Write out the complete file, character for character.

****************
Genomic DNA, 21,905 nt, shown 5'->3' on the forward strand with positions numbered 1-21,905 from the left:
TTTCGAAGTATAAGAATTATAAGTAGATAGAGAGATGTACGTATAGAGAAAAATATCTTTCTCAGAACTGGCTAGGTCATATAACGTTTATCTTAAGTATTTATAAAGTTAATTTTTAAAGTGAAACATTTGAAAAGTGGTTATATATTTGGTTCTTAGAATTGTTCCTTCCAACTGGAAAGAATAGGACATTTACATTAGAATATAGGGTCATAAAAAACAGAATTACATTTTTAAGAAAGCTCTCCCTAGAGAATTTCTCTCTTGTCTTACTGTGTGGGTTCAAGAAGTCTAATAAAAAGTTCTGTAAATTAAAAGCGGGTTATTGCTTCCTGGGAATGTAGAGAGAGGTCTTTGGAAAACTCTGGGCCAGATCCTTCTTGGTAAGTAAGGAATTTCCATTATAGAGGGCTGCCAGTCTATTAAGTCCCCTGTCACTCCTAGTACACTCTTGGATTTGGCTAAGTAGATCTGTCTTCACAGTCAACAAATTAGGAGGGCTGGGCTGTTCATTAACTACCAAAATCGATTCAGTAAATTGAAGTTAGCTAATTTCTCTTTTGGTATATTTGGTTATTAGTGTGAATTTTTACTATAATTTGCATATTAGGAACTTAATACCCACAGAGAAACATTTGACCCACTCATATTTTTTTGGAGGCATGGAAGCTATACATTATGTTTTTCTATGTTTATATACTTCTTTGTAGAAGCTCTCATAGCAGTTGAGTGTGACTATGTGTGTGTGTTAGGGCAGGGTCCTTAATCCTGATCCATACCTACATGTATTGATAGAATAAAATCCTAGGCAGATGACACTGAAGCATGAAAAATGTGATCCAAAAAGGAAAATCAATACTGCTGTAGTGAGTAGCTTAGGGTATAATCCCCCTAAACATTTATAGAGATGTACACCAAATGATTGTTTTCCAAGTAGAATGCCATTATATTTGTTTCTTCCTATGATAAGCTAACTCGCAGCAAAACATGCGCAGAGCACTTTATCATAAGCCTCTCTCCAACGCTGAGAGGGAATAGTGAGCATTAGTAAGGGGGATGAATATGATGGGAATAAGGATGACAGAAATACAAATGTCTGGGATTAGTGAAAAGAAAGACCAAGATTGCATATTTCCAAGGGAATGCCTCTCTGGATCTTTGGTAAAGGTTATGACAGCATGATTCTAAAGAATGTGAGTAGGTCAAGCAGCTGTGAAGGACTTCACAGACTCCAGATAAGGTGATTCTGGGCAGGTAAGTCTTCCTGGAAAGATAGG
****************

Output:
Genomic DNA, 21,905 nt, shown 5'->3' on the forward strand with positions numbered 1-21,905 from the left:
TTTCGAAGTATAAGAATTATAAGTAGATAGAGAGATGTACGTATAGAGAAAAATATCTTTCTCAGAACTGGCTAGGTCATATAACGTTTATCTTAAGTATTTATAAAGTTAATTTTTAAAGTGAAACATTTGAAAAGTGGTTATATATTTGGTTCTTAGAATTGTTCCTTCCAACTGGAAAGAATAGGACATTTACATTAGAATATAGGGTCATAAAAAACAGAATTACATTTTTAAGAAAGCTCTCCCTAGAGAATTTCTCTCTTGTCTTACTGTGTGGGTTCAAGAAGTCTAATAAAAAGTTCTGTAAATTAAAAGCGGGTTATTGCTTCCTGGGAATGTAGAGAGAGGTCTTTGGAAAACTCTGGGCCAGATCCTTCTTGGTAAGTAAGGAATTTCCATTATAGAGGGCTGCCAGTCTATTAAGTCCCCTGTCACTCCTAGTACACTCTTGGATTTGGCTAAGTAGATCTGTCTTCACAGTCAACAAATTAGGAGGGCTGGGCTGTTCATTAACTACCAAAATCGATTCAGTAAATTGAAGTTAGCTAATTTCTCTTTTGGTATATTTGGTTATTAGTGTGAATTTTTACTATAATTTGCATATTAGGAACTTAATACCCACAGAGAAACATTTGACCCACTCATATTTTTTTGGAGGCATGGAAGCTATACATTATGTTTTTCTATGTTTATATACTTCTTTGTAGAAGCTCTCATAGCAGTTGAGTGTGACTATGTGTGTGTGTTAGGGCAGGGTCCTTAATCCTGATCCATACCTACATGTATTGATAGAATAAAATCCTAGGCAGATGACACTGAAGCATGAAAAATGTGATCCAAAAAGGAAAATCAATACTGCTGTAGTGAGTAGCTTAGGGTATAATCCCCCTAAACATTTATAGAGATGTACACCAAATGATTGTTTTCCAAGTAGAATGCCATTATATTTGTTTCTTCCTATGATAAGCTAACTCGCAGCAAAACATGCGCAGAGCACTTTATCATAAGCCTCTCTCCAACGCTGAGAGGGAATAGTGAGCATTAGTAAGGGGGATGAATATGATGGGAATAAGGATGACAGAAATACAAATGTCTGGGATTAGTGAAAAGAAAGACCAAGATTGCATATTTCCAAGGGAATGCCTCTCTGGATCTTTGGTAAAGGTTATGACAGCATGATTCTAAAGAATGTGAGTAGGTCAAGCAGCTGTGAAGGACTTCACAGACTCCAGATAAGGTGATTCTGGGCAGGTAAGTCTTCCTGGAAAGATAGG